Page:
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MP3 Frank Cruz and the New Deal - A Place of Our Own - EP

Indie rock, alt-country, and neo-folk signifiers populate these stories of highways, homesteads, and generational mythologies; expect Hammond organs, Hohner harmonicas, and heartfelt songs performed by some of the Bay Area''s premier up and comers.

4 MP3 Songs in this album (14:11) !
Related styles: ROCK: College Rock, FOLK: Alternative Folk

People who are interested in Wilco The New Amsterdams Iron & Wine should consider this download.

“With a trunk of ultra-personal songs--from acoustic folk numbers to heart tugging piano ballads--Frank Cruz walks around with his heart duct taped to his sleeve . . . Taking his cues from Adam Duritz’s narrative style, Cruz tackles the standard singer-songwriter subject: relationships. From bluntly honest songs about his strained past with his father to everyone’s doomed attempt at understanding the opposite sex, Cruz isn’t afraid to let you into his life. While not necessarily as gifted a singer as his idol, Cruz can match Duritz’s knack for telling a compelling tale.”

--Chris Jay, The Ventura County Reporter


Notes on "A Place of Our Own":

In advance of their forthcoming full-length album, Frank Cruz and the New Deal, hailing from Berkeley, CA, are proud to present this beautiful, hand-made, limited edition 4-song E.P.

Featuring the talents of full-time New Dealer Chris Dixon, as well as a distinguished rhythm section consisting of Danny Casentini and Johnny Snapp (formerly of Poor Bailey) “A Place of Our Own” charts a course between the aural textures of Explosions in the Sky, The New Amsterdams, and early Death Cab for Cutie and the literate gravitas of Pedro the Lion and Iron & Wine.

The resulting 4 songs are both intimate and expansive, managing to be about Cruz’s very specific characters and settings, and at the same time about something much more universal: the highways and homesteads, heartaches and old family photographs we all know too well.

“A Place of Our Own” begins on the highway, with Cruz sending well wishes to those nearest and dearest as he moves out and moves on. The traditional folk structure and instrumentation of “Highway 101 Serenade” (acoustic guitars, harmonica, and Hammond organ) are complicated by the juxtaposition of feedback, samples, and lo-fi beats, creating an effect that’s both comforting and disorienting, in all the right ways.

While “Highway 101” is about leaving home for unnamed destinations, track two outlines a completed journey, following Mean Gene across the country, as he searches for a town that might “give a man a break.” When Cruz’s title character finally arrives in Los Angeles, circa 1960, the resulting musical arrangement--complete with handclaps and a fantastic walking bass line—suggests that hope remains, even as the lyrics reveal uncertainty.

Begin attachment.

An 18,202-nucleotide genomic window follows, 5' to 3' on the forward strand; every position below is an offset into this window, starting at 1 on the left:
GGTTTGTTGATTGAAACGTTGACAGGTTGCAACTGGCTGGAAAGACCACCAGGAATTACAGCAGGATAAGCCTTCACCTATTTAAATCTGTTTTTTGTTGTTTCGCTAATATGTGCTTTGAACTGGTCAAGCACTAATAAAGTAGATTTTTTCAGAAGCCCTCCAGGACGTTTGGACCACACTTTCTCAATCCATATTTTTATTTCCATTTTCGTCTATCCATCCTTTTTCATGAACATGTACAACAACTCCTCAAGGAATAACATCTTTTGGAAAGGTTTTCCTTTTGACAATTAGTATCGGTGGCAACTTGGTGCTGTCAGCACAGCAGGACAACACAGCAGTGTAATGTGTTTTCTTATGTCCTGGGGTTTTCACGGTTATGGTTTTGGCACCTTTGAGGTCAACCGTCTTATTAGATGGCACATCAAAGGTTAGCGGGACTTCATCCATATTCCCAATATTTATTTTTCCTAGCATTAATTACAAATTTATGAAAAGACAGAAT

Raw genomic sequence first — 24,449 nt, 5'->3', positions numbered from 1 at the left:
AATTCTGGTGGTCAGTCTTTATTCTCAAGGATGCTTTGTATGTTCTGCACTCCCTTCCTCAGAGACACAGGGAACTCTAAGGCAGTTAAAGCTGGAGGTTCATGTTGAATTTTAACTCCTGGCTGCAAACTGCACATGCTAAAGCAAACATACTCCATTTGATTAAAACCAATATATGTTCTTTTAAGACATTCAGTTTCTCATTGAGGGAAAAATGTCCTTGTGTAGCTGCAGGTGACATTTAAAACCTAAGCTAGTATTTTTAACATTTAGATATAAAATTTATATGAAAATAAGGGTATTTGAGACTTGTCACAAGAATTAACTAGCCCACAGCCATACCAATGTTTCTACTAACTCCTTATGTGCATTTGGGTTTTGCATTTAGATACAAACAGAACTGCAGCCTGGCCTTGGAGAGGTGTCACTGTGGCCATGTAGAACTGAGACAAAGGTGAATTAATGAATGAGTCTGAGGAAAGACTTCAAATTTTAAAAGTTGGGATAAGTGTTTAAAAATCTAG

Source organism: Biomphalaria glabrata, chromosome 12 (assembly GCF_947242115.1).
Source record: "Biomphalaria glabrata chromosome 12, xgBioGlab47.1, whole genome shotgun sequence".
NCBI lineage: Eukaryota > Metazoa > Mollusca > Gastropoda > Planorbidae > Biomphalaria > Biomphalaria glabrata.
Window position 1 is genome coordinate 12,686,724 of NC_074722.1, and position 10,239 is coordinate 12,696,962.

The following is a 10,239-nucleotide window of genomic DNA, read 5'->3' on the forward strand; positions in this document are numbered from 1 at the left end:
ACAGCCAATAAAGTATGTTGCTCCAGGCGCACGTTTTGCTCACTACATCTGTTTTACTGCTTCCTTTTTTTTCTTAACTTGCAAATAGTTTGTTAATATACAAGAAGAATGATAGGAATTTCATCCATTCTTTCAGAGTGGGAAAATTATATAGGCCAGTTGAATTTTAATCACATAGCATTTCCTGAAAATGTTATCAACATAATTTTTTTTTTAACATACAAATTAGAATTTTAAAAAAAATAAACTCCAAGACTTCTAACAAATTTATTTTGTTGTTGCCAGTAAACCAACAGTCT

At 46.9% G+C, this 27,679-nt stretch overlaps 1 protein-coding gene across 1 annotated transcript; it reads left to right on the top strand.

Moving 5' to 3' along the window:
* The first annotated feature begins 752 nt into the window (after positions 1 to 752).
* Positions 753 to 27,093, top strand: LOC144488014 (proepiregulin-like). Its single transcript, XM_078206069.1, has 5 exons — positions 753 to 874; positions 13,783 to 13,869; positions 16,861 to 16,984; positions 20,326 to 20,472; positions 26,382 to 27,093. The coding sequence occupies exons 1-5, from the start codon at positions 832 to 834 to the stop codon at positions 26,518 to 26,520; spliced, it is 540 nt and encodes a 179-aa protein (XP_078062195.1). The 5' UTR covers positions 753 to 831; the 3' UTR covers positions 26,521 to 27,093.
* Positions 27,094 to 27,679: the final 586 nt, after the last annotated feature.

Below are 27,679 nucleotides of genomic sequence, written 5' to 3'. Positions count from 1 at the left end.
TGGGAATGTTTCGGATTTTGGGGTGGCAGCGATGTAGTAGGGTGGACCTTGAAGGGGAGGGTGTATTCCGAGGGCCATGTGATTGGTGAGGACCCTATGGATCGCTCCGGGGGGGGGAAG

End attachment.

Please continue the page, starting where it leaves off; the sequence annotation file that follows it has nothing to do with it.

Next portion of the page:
“Furniture & Photographs,” the third track on “A Place of Our Own,” helps announce a shift away from the acoustic/singer-songwriter territory the New Deal deftly occupied for the first half of the E.P. Chris Dixon’s electric guitars gradually grow and swell into a wash of delay, reverb, and ebow, before a rhythmic acoustic guitar, recalling the intimate arrangements of the previous two songs, help to usher in the rest of the band. Though Danny Casentini''s drums keep the 4/4 time impeccably well, Cruz is forced to judge temporality by the positioning of furniture in an old girlfriend’s childhood home, as he revisits the old days with her mother and father.

It seems as though Cruz can''t get out the words out fast enough on the E.P.’s closing track, “We Have the Technology.” Featuring an almost danceable bass line courtesy of Johnny Snapp, “Technology” is kicked up a notch by Dixon’s freewheeling guitar riff that recalls the Get Up Kids and even John Mellencamp at their very best. And while “A Place of Our Own” began with leaving home, the final track marks a return: this song ends not with another solo departure, but with Cruz welcoming us to come along--“Come on, baby, let’s go home.”

In the E.P.’s closing measures, Frank Cruz and the New Deal claim “we’ve found a place of our own.” In many ways, this fresh E.P. from the New Deal fits in perfectly with that sentiment. It’s the sound of leaving home and coming back again, and figuring out how to be a little bit better along the way.


This is a hand-made, limited edition E.P. Each copy is unique and individually numbered.

These songs were recorded at home, in Berkeley, CA by C. Dixon and F. Cruz. The drums, bass, and electric guitars were recorded at Nu Tone Studios, in Pittsburg, CA by Willie Samuels and mixed by Willie at Nu Tone on December 22nd, 2008.

Screen printing, Gocco, layout and design by Jodie Cruz, F. Cruz and C. Dixon.

For lyrics, photographs, credits and more, visit us online at https://www.tradebit.com

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